Where Fromm criticizes Freud for mistakenly locating in the individual-genetic what is actually derivable through the socialization process, a similar criticism is tendered by Piaget against "Gestalt psychology's static a-priorism." Just as homo sexualis is essentially born with his death and sex instincts as biological givens, despite the secondary social overlay, so Gestalt-Mensch is born with his immutable cognitive categories. Piaget's critique of Gestalt psychology takes the form of a theory of development specifying the major, relatively stable cognitive paradigms which the child successively evolves in the process of becoming a cognitive adult. Thus Gestalt psychology's discovery of the priority of the whole to the part is extended by Piaget to developing-individual-mind-as-a-whole so that all cognitive behavior at a relatively stable moment of a given maturation stage tends to subordinate all the derivative schemata to one principal scheme or paradigm, as if it were a Kantian transcendental ego or "universal of universals" but one having a species-lawful individual history. Piaget's own words are, "The ... schema is...a Gestalt which has a history."(16) As Piaget's scientific biographer puts it, both Piaget and Gestalt psychology "agree that cognitive activities ... are structured totalities from the outset and not, as classical associationism would have it, isolated elements or associative syntheses of such elements. Both theories are holistic to the core."(17)

Chomsky's Attack

A recent, important underlining of Skinner's blundering is set forth in Noam Chomsky's review of Skinner's Verbal Behavior. To appreciate the devastation wrought on Skinner by Chomsky's annihilation of the book, one has only to recall

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that all breeds of logical positivism, behaviorism included, reduce "the whole of reality to physical phenomena and a language. "(18) Linguist Chomsky takes away Skinner's "language"!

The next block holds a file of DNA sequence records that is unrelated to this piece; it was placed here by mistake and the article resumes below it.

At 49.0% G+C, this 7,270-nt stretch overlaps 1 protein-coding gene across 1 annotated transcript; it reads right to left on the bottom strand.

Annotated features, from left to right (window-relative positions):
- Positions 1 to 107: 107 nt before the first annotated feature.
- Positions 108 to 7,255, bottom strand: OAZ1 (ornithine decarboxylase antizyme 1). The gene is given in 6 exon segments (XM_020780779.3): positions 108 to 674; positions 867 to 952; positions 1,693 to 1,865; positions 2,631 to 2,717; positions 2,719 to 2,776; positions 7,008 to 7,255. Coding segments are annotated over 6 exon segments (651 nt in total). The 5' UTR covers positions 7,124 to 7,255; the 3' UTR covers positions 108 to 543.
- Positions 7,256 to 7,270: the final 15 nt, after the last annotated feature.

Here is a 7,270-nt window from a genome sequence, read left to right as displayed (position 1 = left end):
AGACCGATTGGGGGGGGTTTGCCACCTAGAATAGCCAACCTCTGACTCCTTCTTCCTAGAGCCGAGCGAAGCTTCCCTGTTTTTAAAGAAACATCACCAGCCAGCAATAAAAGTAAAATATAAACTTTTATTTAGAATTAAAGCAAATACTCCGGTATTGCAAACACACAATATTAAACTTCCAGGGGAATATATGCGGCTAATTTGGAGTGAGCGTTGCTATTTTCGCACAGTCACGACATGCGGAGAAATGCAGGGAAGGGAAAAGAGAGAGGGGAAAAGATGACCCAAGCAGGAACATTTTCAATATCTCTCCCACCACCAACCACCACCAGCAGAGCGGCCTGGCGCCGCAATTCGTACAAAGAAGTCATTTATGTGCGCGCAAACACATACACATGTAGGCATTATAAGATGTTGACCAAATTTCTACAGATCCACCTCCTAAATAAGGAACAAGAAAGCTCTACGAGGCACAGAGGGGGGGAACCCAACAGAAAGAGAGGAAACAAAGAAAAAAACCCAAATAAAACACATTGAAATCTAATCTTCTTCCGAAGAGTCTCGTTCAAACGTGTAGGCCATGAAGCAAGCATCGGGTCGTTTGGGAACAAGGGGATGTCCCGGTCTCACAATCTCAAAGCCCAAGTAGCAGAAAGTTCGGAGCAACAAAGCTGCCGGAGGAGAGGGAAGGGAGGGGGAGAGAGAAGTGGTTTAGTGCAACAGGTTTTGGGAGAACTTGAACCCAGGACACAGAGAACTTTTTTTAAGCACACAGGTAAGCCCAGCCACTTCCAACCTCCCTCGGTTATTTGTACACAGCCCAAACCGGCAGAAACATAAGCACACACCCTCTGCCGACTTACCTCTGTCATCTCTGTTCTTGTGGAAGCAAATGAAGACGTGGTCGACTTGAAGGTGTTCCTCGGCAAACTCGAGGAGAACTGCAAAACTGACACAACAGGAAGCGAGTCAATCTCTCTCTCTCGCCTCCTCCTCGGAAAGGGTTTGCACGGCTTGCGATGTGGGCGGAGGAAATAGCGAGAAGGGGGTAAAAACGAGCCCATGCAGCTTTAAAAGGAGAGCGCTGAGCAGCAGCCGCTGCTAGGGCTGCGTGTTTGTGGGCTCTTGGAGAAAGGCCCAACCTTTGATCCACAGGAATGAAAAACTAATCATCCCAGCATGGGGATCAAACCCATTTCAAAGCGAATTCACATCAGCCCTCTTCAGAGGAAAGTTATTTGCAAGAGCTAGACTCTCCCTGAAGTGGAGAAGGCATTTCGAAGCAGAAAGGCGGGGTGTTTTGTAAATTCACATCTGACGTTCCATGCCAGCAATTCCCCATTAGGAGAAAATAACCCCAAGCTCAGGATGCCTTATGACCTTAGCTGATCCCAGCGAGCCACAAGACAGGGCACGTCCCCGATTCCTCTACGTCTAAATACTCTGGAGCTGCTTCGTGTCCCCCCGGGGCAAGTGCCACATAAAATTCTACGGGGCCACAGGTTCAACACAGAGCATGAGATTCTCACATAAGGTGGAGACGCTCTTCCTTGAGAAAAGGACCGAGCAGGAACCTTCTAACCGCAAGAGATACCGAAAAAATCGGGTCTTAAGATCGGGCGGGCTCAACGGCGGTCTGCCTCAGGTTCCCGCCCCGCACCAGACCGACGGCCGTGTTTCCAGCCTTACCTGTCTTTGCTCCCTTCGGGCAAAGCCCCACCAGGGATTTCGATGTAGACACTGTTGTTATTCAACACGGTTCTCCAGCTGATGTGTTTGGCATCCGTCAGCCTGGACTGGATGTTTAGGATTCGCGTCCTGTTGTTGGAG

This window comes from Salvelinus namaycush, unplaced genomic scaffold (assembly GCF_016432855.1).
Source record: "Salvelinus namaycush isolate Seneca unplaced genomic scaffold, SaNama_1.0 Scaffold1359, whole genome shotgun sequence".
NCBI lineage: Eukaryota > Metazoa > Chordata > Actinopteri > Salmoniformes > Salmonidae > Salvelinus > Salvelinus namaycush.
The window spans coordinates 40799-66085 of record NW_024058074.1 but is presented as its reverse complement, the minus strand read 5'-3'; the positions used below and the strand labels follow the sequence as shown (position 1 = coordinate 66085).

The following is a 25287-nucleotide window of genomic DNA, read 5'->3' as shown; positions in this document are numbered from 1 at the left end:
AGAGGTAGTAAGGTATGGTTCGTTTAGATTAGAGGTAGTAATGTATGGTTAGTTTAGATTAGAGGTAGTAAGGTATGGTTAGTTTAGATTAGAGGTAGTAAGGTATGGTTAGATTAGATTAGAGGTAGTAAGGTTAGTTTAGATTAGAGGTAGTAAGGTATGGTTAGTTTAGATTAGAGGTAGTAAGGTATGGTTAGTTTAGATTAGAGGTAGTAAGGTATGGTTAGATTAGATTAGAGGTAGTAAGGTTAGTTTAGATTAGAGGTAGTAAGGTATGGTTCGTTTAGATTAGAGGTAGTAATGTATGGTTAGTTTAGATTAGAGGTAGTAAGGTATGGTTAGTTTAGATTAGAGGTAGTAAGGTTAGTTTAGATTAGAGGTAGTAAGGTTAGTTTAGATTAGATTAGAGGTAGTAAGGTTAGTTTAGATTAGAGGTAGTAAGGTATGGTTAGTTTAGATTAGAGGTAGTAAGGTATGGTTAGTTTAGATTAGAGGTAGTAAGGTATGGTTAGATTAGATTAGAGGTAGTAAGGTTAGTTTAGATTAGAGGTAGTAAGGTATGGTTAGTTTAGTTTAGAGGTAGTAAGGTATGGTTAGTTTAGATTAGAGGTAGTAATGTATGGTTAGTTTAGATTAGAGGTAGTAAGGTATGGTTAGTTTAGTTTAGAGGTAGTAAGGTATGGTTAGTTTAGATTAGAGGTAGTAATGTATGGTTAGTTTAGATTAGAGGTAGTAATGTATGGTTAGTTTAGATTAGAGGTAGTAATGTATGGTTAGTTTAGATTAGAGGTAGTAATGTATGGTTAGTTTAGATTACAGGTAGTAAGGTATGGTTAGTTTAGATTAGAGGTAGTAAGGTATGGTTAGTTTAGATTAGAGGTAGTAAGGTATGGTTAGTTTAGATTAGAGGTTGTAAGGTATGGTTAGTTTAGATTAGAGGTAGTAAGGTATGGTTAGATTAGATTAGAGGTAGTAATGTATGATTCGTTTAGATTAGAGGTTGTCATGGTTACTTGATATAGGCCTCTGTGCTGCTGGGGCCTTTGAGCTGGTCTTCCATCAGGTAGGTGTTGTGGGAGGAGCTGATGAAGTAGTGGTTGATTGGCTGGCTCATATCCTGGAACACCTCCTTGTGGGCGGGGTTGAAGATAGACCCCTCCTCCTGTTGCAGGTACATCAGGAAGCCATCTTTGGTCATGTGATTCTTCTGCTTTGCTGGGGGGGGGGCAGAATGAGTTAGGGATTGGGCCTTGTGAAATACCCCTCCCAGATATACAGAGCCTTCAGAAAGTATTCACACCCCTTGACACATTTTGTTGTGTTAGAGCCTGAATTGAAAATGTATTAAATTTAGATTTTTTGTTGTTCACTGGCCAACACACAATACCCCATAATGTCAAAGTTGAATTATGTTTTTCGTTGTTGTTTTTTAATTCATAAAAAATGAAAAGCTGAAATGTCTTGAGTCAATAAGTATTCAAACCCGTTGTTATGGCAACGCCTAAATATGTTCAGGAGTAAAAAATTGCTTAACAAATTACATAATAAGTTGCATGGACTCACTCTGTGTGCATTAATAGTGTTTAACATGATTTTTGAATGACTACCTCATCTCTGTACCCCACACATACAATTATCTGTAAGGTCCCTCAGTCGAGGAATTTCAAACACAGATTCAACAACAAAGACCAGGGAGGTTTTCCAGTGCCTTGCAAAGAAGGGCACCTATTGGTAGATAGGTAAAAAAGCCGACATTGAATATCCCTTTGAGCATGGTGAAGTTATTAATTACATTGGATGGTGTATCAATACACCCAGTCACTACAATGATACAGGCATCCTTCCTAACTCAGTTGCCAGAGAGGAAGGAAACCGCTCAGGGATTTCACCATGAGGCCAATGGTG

Chomsky's critique argues that no S-R psychology can explain even the merely formal capacity of human beings to produce and understand an unlimited number of grammatical sentences and distinguish them from ungrammatical sentences, from sentences which are grammatical but nevertheless meaningless, from mere sentence fragments, etc. -- all of which are real capacities of actual human speakers. Nor can S-R psychology explain in a coherent and economical way how an ambiguous sentence is assigned multiple interpretations, or conversely, how several seemingly different sentences have a common underlying syntactical structure or formal semantic interpretation.

The only "language" that could come out of the S-R psychology of Skinner's Verbal Behavior is parrot prattle, the goal of Skinner's reform in education: programmed instruction.

Chomsky demonstrates that not only are Skinner's linguistic qualifications nil, but in fact his so-called "theory of language" is nothing more than a hocus-pocus reformulation of already debunked traditional formulations such as used to be taught in country grammar schools. The key Skinnerian "scientific" vocabulary of stimulus, response, reinforcement, etc., is used so imprecisely and changeably as to be virtually meaningless.

Stimuli, Chomsky points out, is often used by Skinner in such a way that "stimuli" are driven back inside the organism with a resulting reinstatement of mentalistic psychology in the actually derogatory sense of that term -- this merely renews the suspicion already implied by Koehler, that each behaviorist discovers "man's" -- that is, his own -- mindlessness in a traumatic moment of introspection, thereafter hysterically repressed.